Sports

Former heavyweight champs Tyson, Holyfield preparing for possible comebacks

Mike Tyson hasn't announced any plans to return to fight again, though he did suggest on an Instagram post he might make himself available for 3 or 4-round exhibitions if the price was right. Already, some people in Australia are talking about offering him $1 million US to fight an exhibition against a rugby star or two.

Both now over 50, see charity matches as path back to ring

Evander Holyfield, left, and Mike Tyson, are seen above at event in 2015. The boxing legends are both in their fifties and considering comebacks to the boxing ring for charity. (Andy Kropa/The Associated Press)

It's hard to say what is more startling, seeing Mike Tyson hitting a bong or watching him hitting the mitts in a boxing gym like he was getting ready to fight Evander Holyfield again.

Videos of both can be found online, mostly because Tyson is as good as promoting himself in his second career as he was knocking guys silly in his first.

Here's hoping the former heavyweight champion is aware there's a big difference between the two activities.

Because while smoking copious amounts of marijuana probably won't kill him, getting back in the ring at the age of 53 just might.

Tyson hasn't announced any plans to return to fight again, though he did suggest on an Instagram post he might make himself available for three or four-round exhibitions if the price was right. Already, some people in Australia are talking about offering him $1 million US to fight an exhibition against a rugby star or two.

"I'd hold it at Melbourne Arena where we'd get over 10,000 or even Princes Park where they got 30,000 for Jeff Fenech versus Azumah Nelson," said Brian Amatruda, an Australian-based promoter. "He might be 53 years old, but he's still a huge name and any of those blokes Hall, Gallen or Sonny Bill would jump at the chance to get into the ring with him."

'The champ is back'

Meanwhile Holyfield wrote, "The moment you've all been waiting for ... The Champ is back! I'd like to announce that I will be making a comeback to the ring.

"I will be fighting in exhibition matches for a great cause #Unite4OurFight."

Holyfield's charitable foundation, devoted to young development, is in need of assistance due to the coronavirus pandemic, he wrote on the organization's website.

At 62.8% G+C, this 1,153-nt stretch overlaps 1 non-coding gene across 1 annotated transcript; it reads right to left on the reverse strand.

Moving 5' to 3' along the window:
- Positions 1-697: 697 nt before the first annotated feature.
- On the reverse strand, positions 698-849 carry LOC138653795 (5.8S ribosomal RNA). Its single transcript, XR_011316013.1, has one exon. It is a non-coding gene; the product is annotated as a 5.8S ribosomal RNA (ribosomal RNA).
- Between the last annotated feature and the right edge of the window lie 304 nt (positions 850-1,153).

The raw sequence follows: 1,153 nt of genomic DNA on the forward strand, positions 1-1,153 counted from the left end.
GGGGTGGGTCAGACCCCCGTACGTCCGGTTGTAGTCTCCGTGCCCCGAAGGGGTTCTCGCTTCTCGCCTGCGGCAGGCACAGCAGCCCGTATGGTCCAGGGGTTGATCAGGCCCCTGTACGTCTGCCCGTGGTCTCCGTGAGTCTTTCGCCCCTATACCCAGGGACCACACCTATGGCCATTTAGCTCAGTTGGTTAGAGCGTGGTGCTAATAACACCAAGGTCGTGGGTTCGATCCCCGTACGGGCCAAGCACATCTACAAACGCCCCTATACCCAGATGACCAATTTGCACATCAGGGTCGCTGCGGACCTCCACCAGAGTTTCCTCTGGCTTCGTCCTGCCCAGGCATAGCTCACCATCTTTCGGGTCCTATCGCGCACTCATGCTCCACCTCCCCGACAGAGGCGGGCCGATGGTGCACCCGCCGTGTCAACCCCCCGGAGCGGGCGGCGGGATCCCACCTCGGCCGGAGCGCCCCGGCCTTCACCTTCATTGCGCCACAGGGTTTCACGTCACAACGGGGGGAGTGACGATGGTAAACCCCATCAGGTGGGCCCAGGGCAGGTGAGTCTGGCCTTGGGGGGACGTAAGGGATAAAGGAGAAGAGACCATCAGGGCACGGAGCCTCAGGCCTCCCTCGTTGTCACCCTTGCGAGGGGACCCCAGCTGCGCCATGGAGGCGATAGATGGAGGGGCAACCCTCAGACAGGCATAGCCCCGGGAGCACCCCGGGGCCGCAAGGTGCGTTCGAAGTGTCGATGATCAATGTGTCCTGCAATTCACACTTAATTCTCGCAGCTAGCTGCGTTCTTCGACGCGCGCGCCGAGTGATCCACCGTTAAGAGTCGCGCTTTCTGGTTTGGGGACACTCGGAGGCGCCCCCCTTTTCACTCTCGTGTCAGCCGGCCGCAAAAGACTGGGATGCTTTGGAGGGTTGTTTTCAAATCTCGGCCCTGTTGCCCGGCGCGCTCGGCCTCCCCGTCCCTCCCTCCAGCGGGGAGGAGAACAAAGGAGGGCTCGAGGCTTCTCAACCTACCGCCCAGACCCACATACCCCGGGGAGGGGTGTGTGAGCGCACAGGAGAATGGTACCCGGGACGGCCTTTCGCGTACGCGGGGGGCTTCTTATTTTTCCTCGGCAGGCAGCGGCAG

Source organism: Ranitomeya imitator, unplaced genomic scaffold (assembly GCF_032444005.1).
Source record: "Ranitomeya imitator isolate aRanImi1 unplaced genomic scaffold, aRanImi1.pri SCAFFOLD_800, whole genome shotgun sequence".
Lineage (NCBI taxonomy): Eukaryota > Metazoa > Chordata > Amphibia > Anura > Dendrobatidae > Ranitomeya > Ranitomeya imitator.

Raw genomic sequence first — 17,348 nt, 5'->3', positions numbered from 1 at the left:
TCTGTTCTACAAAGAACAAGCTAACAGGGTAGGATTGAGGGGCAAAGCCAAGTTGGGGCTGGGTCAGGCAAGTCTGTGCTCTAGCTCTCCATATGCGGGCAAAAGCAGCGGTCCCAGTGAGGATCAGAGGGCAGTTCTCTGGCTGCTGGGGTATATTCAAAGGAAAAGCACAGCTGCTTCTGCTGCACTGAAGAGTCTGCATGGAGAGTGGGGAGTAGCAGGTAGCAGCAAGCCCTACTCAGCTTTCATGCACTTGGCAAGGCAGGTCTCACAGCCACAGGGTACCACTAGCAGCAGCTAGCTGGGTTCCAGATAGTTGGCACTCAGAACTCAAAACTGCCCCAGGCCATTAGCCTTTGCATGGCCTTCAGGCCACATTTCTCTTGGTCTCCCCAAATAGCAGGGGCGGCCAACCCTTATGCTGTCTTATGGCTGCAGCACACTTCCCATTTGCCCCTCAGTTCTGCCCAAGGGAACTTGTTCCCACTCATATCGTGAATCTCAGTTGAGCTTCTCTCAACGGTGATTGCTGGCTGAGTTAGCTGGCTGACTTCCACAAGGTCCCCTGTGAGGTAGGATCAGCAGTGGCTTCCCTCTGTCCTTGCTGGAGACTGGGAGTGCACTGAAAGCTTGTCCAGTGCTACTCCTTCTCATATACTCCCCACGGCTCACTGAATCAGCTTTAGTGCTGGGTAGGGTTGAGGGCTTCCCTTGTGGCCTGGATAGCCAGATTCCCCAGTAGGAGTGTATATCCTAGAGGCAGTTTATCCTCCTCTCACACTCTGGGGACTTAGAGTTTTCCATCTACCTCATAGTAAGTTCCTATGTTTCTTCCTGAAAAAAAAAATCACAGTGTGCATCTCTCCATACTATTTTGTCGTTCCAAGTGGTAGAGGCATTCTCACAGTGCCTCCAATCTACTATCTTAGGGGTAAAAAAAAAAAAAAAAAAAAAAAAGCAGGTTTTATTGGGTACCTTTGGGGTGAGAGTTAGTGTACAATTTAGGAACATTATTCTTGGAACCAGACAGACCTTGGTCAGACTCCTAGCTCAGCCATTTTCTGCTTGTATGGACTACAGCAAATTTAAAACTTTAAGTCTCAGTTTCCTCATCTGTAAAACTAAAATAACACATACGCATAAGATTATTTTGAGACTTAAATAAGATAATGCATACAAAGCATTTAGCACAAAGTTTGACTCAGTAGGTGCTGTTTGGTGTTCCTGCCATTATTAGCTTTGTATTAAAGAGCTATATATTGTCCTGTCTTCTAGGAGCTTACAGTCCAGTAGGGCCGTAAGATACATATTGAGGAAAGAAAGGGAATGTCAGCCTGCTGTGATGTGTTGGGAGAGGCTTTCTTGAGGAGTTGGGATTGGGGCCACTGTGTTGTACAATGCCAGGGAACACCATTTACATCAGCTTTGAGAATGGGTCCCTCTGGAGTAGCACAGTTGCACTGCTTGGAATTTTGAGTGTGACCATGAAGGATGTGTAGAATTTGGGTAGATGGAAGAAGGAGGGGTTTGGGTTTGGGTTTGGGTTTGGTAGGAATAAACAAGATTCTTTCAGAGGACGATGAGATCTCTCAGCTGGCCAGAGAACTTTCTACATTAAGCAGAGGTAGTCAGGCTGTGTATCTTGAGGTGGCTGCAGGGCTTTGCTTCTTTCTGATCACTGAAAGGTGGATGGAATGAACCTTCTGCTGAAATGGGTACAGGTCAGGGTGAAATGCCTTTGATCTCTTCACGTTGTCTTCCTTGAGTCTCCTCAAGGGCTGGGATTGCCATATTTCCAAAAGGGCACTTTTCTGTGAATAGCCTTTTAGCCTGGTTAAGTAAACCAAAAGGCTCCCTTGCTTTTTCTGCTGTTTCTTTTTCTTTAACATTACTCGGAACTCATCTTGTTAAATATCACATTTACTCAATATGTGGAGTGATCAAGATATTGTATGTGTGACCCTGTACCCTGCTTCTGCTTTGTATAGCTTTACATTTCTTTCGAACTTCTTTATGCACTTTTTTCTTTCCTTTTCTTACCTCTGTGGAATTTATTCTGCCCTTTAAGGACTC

If the internet is any guide, there's certainly interest. Tyson's video showing him hitting mitts in a gym not only generated more than nine million views in just a few days but also some buzz about just what the aging former champion might have left.

"He hasn't hit mitts for almost 10 years. So I didn't expect to see what I saw," trainer Rafael Cordeiro told ESPN. "I saw a guy with the same speed, same power as guys 21, 22 years old."

It's a drill Tyson has always excelled at. When he was grooming Tyson as a teen, trainer Cus D'Amato had a number system for each punch Tyson threw and would call them out as an assistant held the mitts and Tyson dutifully threw a right hand or left hook.

New generation of fans 

And while people remember Tyson for his spectacular knockouts in his prime, remember that this is a man who gave up while sitting on his stool in his last fight 15 years ago.

But boxing will return. And Tyson remains intriguing, even to a new generation of fans who know him only through tales from their fathers or videos of him at his most vicious.

All publicity is good publicity when you're Mike Tyson, and he's getting plenty with a video dropped at a time the world is starved for sports of any kind.

Tyson owns a 50-6 record, with his most recent bout a loss to Kevin McBride in 2005. Holyfield has a 44-10-2 mark, having won his last fight, against Brian Nielsen in 2011.

The two squared off twice in the ring: an 11th-round technical knockout for Holyfield in 1996, then another Holyfield win the next year when Tyson was disqualified for biting off part of Holyfield's ear.

With files from Field Level Media

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